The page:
Posted by: mobilitycloud | April 17, 2012

Why it’s OK to leave a tech job at 5 p.m.

I, as the self-proclaimed “Evangelist” of all things mobile, read this article from the CEO of Mashable as he brings up a great point on the Law of Diminishing Returns (AKA “More is good up to a point”) about the COO of Facebook, who actually works what seems to be regular hours. She appears to be in the minority of us Tech Workers who leaves the office at 5:30 to enjoy dinner with her family at 6 and spend quality time them. What the article doesn’t reference is whether she logs in later that night via her laptop/tablet/smartphone to keep up-to-date on her work (or even login to her Facebook page?) so that her day looks like a lot like ours, working anywhere at anytime.

This does bring up a good point on the Professional/Personal Worklife Balance that I, along with most of us, struggle with on an hourly/daily/weekly/forever basis. Understand that I’m one of those folks that has a home office so that line is really blurred as to when business life begins and ends when you are in your home, that’s certainly a tough one. Where this really becomes an issue is when we are away from our desk and the prospects of doing things mobile (again Business/Personal all mix in here) become a constant rapid-fire process in front of our smartphones/tablets/laptops as we keep working until either we realize that everyone has left alone in a dark corner somewhere or your battery dies on your device and it shuts down. The beauty of mobility is that it allows us the marvelous capability to be “On” at anytime but the downfall is that we all sometimes forget to turn it off, for which I’m guilty as charged. As my current boss recently told me, “I’m a workaholic, but I try to log-off…find some balance time…working late is not always healthy.”

All that being said, I certainly don’t have answers as to how to solve that magic Work/Life Balance, so I’d like to hear your comments as to what you do to ensure that ever-changing, ever-evolving business life doesn’t infringe too much on your personal life as that is ultimately where we all need to focus. To help provide some ideas I have posted some pictures to give you some ideas to get started including pictures I took from this past weekend’s Marlins game at their spectacular stadium. You will notice a sign for their VIP Food Line for those that placed their order via their Smartphone, but I however chose to take in the ambiance and actually work up to the concession stand and call out my order, what a concept! Let’s Go Mobile, but turn it off once in a while!

http://www.cnn.com/2012/04/16/tech/web/cashmore-facebook-sandberg/index.html?hpt=hp_c1

Marlins Ballpark

Editor’s note: Pete Cashmore is founder and CEO of Mashable, a popular blog about tech news and digital culture. He writes regular columns about social media and tech for CNN.com.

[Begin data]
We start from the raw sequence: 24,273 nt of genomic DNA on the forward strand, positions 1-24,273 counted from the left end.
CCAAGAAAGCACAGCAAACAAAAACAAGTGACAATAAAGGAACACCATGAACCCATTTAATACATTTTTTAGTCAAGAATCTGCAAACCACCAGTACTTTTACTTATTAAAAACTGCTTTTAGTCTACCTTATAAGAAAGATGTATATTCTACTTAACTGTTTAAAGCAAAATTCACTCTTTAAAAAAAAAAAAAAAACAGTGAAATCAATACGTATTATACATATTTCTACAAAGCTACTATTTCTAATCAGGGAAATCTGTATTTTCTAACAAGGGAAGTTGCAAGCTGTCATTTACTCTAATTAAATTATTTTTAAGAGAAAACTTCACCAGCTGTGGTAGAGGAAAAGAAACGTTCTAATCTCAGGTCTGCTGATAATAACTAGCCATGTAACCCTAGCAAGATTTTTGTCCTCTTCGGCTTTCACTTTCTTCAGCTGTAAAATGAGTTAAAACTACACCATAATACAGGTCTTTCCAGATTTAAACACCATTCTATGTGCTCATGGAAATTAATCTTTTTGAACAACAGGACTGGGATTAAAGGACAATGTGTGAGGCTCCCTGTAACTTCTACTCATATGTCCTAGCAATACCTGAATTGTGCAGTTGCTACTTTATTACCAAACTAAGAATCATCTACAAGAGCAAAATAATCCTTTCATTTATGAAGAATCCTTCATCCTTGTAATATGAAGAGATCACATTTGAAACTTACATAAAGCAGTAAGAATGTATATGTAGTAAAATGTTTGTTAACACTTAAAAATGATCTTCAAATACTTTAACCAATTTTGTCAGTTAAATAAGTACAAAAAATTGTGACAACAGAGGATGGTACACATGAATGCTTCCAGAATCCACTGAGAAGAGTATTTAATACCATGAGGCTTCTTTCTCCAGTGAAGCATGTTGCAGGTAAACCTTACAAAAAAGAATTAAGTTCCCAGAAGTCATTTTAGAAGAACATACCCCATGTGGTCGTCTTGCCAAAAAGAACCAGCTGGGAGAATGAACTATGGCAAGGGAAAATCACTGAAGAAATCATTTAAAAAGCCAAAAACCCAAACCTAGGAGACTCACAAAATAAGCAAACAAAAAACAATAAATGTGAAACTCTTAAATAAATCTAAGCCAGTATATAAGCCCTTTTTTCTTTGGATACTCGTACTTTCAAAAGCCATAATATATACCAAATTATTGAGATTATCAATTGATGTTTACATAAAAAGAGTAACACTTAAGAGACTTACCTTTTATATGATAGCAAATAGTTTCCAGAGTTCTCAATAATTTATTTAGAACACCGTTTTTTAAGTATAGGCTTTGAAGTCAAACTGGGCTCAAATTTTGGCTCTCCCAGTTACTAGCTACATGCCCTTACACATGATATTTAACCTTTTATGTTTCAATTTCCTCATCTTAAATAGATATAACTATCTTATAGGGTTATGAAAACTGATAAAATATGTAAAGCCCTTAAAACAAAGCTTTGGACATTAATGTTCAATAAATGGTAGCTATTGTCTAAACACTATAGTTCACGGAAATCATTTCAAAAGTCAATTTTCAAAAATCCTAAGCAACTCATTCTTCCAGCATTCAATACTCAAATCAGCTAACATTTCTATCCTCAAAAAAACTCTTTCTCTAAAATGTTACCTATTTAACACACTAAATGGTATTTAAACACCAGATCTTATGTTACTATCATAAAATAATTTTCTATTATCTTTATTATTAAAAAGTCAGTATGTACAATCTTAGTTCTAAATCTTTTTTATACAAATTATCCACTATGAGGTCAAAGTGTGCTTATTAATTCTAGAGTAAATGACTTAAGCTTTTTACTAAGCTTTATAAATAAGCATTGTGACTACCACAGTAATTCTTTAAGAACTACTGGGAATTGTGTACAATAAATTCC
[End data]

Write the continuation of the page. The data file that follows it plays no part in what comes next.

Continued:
(CNN)Facebook COO Sheryl Sandberg recently set off quite a debate in the tech world when she told an interviewer that she works a 9-to-5 schedule:

“I walk out of this office every day at 5:30 so I’m home for dinner with my kids at 6, and interestingly, I’ve been doing that since I had kids,” Sandberg said in a video posted on Makers.com. “I did that when I was at Google, I did that here, and I would say it’s not until the last year, two years that I’m brave enough to talk about it publicly. Now I certainly wouldn’t lie, but I wasn’t running around giving speeches on it.”

Here’s the essential questions raised by the tech executive’s comments and the debate that followed: In a competitive industry where your work is never truly complete, has it become socially awkward to leave work at a time that used to be the standard?

And are those working eight-hour days that end at 5 p.m. being quietly judged by their co-workers? Whatever happened to “work-life balance“? Worse still: Are those who work these “standard” hours being overlooked for promotions?

Sandberg’s timing would suggest that such biases exist. She only felt comfortable talking about her work hours once she had entered the highest levels of management.

What’s clear is that many in the technology industry hope to take the shame out of having a balanced life. Mashable reader Dave Plantz said of Sandberg’s story:

“Good for her! Life is way more important than work and I refuse to have to go to a funeral for a loved one before remembering that. I’ll take family over developing the ‘next big thing’ anyway. I can always create new things, but I can’t keep people forever.”

Reader Jason Hunter added that we shouldn’t hold different social norms for single people:

“But, let’s forget about having family or being married for a minute. 5:30 as an on average time for going home should be acceptable for everyone — single or not single … family or no family — assuming you don’t come into the office everyday at 11 a.m.”

The conversation reminds me of media mogul Arianna Huffington‘s thoughts on sleep: Not only do modern workers not get enough of it, but boasting about how little sleep you had last night has become a badge of honor. Those getting plenty of sleep must not be working hard enough, some assume.

And how about the blurred line between work and home life in the modern world? Sandberg admits that after dinner with her kids, she’s back to checking e-mail — it’s clear that “being at work” is no longer necessary for “doing work.”

The challenge here: Given that we’re able to check our e-mail at all times, we assume that working at all times is the new social norm.

Ultimately, I think the measure of our work is in our productivity, not the number of hours we put in. Alas, few of us are in a position to change perceptions — it’s up to both employers and employees to make living a healthy life socially acceptable again.

Here is the VIP Food Line if You Ordered via Your Smartphone

Marlins Ballpark

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